I discovered TANDEMKROSS at the end of June while attending our local Ruger Rimfire Challenge shoot. One of the items in our swag bag was their +1 magazine base plate for Ruger Mk III 22/45 magazines. I really liked the product and reviewed it here. TANDEMKROSS is based in New Hampshire and has started production of a line of upgrades and accessories for many popular firearms. Their company mission is: "to solve firearm problems that the manufacturers can't or won't, making good guns great!". The current product line features products to improve function, reliability, and general shoot-ability. All TANDEMKROSS products are made in the USA. They graciously provided the Game Changer compensator tested in this article.
Over the last two weeks I've been working with their Game Changer screw-on compensator for 1/2" x 28 TPI theaded barrels. The TANDEMKROSS website lists this item as suitable for Ruger Mk. III 22/45 threaded barrels.
From the website, the key features of the compensator include:
- The high quality and specially engineered TANDEMKROSS muzzle brake was designed specifically with the 22 LR cartridge in mind.
- Made out of high strength T6061 aluminum this brake features strategically placed vents that dramatically reduce recoil.
- Large openings for easy cleanings.
- Installs in seconds.
- 1/2" x 28 TPI (treads per inch)
- Outside diameter of 0.950"
- Compensator comes in Black, Gold, and Silver (clear) anodized finishes.
- I will add that the compensator weighs about 30 grams. That's about 6 grams less than the steel thread protector Ruger provides.
I've had a compensator on a Ruger Mk. II bull barrel since the 90's, so I'm really familiar with how they work on rimfire pistols. If you stopped me in the street and asked me to describe how compensators work in 100 words or less, I'd answer as follows:
When you ignite a 22 LR cartridge, the bullet is propelled down the barrel by the expanding gases of the burning powder. Some of the gases escape the barrel ahead of the bullet, but most of the gases follow the bullet out of the barrel. A compensator directs the gases upward, through a series of ports, in a manner that pushes down the muzzle. Essentially, redirecting gases moving horizontally to a vertical travel path.
My first review point was to test just how effective the Game Changer was as compared to the standard thread protection ring that Ruger includes with the threaded barrel. To test this, I improvised a test rig that would eliminate as many human bias points as possible. I decided that I would track muzzle climb by using a Crimson Trace Railmaster mounted on the sight rail. I would shoot the pistol from the test rig and allow it to free recoil. Using my high speed camera I would track the laser dot to find the maximum muzzle rise with and without the Game Changer.
Later on in the review, I'll include the review video that has the entire comparison test. The picture below shows a side by side comparison of muzzle climb without Game Changer (left) and with Game Changer installed (right). The laser dot clearly climbed less with Game Changer installed.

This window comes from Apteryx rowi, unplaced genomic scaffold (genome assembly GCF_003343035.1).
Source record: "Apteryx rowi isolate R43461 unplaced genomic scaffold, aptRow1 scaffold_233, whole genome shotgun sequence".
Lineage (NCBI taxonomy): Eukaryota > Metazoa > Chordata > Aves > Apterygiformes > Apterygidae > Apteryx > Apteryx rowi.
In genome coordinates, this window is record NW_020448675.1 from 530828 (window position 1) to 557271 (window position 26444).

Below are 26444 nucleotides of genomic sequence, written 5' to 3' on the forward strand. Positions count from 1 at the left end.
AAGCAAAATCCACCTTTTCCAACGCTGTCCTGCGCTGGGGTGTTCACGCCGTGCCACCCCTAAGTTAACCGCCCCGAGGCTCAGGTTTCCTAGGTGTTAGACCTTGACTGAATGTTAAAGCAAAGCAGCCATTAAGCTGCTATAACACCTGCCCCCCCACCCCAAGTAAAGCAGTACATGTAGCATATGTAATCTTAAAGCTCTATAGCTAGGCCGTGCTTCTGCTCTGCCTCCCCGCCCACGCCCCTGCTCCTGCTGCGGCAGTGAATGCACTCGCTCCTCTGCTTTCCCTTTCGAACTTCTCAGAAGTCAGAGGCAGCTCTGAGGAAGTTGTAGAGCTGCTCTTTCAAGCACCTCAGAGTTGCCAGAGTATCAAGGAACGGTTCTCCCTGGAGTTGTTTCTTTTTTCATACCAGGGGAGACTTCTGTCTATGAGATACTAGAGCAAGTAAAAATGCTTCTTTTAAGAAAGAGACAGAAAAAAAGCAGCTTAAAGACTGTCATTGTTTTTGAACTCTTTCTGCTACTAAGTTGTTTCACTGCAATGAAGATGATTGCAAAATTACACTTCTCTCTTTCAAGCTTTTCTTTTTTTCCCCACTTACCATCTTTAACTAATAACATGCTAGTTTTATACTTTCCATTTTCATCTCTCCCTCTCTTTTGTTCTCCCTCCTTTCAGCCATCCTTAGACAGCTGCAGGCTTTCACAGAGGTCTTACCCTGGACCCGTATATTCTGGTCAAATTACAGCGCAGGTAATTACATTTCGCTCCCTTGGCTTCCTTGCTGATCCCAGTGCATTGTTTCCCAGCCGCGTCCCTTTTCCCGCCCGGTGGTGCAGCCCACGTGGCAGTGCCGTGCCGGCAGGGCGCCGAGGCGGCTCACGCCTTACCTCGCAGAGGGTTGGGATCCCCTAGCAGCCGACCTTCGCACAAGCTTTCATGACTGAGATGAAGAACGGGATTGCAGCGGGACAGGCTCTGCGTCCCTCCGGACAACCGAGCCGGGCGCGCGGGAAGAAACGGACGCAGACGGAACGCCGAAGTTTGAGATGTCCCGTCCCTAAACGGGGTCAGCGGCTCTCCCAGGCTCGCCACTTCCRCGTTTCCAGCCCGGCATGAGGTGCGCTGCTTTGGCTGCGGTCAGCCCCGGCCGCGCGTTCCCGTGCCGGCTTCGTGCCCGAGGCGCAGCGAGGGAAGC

Sharing a best practice here, the best way to avoid carbon build up in a compensator is to pre-treat it with something that will keep the carbon from coming in direct contact with the compensator. This is a really good resource on the subject by competitive shooters that run thousands of rounds through their compensators.
Another review point was to see if the compensator would stay tight after a few hundred rounds. I got the Game Changer installed where I wanted it, then applied a strip of automotive pin striping tape to the barrel and compensator. I carefully cut the tape at the point of union between the barrel and compensator so any movement would be seen as a change in the alignment of the two pieces of tape. This was the before shooting shot.
The photo below was taken after running about 300 rounds though the compensator. There was a very slight movement of the compensator that took place within the first 50 rounds. After this initial movement, the compensator did not move for the rest of the testing period. I may have over-tightened the compensator initially, or perhaps the compensator auto adjusted to the most suitable location. I don't see any reason to believe the compensator won't remain tight over extended shooting sessions. I believe you can also apply a thread locker if you want a less temporary installation.
The video below provides a bit more information on installing and removing the Game Changer Compensator. I also have some range footage showing what it's like to shoot a Ruger Mark III 22/45 with the Game Changer installed. The video also includes the head to head muzzle rise comparison test I mentioned above.
Overall, I'm really pleased with the compensator. The fit, finish, and machining quality appear to be very good. High speed video analysis demonstrated that the compensator does reduce absolute muzzle rise and the muzzle returns to target faster. For the rimfire competitor, matches are won based on speed and accuracy. The Game Changer will definitely help with speed. As far as accuracy goes, I present the following video. My left hand pistol was the Mark III 22/45 with the Game Changer installed. Having it on the pistol certainly didn't hurt my accuracy.
If you would like to try a Game Changer, I put the squeeze on TANDEMKROSS for a blog exclusive discount code that will get you 10% off their current retail price. I just tested the code and it's live and working. Order one or several Game Changers from the TANDEMKROSS website and use coupon code gamechange to receive your 10% off each Game Changer ordered. The discount is available from 8/10/2013 through 9/2/2013.